Company should bo finished. That
is, if the plans of the management
do not go,Avrong. It is almost im
possible to guarantee that tho road
will bo open right on tho last day
of this month, but there is every
probability that it will bo so.
Work on the big bridge at Maliko
was rushed to a conclusion, and on
Monday last, tho rails wero linked
to tho Haiku sido. Locomotives
aro now running across tho bridge
and work on still another bridge
When tho road is open to Haiku
there should bo a rush ' of travelers
over tho route. The scenery is
beautiful, and tho big Maliko Gulch
is something that everybody should
Horse, Caught by Raging Torrent, Is Dashed to Death
Flooded Stream Proves Dangerous Bridge
Badly Needed Hana People Say.
Mrs. Dons, wife of Dr Deas, of
Halm, had a narrow escape from
death by drowning, early this week.
She was returning from her duties
at the Kaeleku school when she dis
covered that a stream which, in the
early morning, was dry, was at 2
o'clock in the afternoon, running a
''banker." The heavj rains in tljo
mountains had caused the water to
come down suddenly and to fdl the
creek from bank to bank. What,
in the morning had been a dry bed
of sand and rock was, when Mrs.
Deas reached the spot, later on, a
raging torrent. Mrs. Deas saw that
the stream was dangerous, but still
did not relish the idea of waiting
hours till the water subsided. There
is no bridge although the residents
have, it is alleged, "from time to
time, asked for such a structure.
Dismounting from her horse and
sitting down on a rock, Mrs. Deas
pondered over the proposition. The
moro sho considered, the more she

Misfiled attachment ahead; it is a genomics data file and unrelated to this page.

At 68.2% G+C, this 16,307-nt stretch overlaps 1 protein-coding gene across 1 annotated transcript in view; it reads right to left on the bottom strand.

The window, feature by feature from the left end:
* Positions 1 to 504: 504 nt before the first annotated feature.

realized that the stream was dan
gerous, and that there 'was no
chance of crossing it for some hours.
It was getting late and the sun
would soon set. Altogether, it was
not a pleasant prospect.
Mrs. Deas felt tempted to try and
ford the stream on horseback, but
another gl. nee at a big log being
rushed along by the water, made
her change her mind. The horse
was cropping at some tuftsa of grass
and seemed contented Q enough.
After a while, the woman wandered
On Monday last a sudden death
occurred at Kihei, and the victim
was a Korean laborer. The man
was found dead in his bed, and the
cause of death is reported to have
been heart failure.
It appears that the man used to
share a room with another Korean,
who generally started off to work
at four o'clock in the morning.
Before leaving for work, the early
bird used to give his friend a call
in order that he, in turn, might
arise and get ready for his work,
which did not begin until half-past
five o'clock. On Monday morning
the call was given as usual, and the
friend thought that he heard a re
sponse from his pal.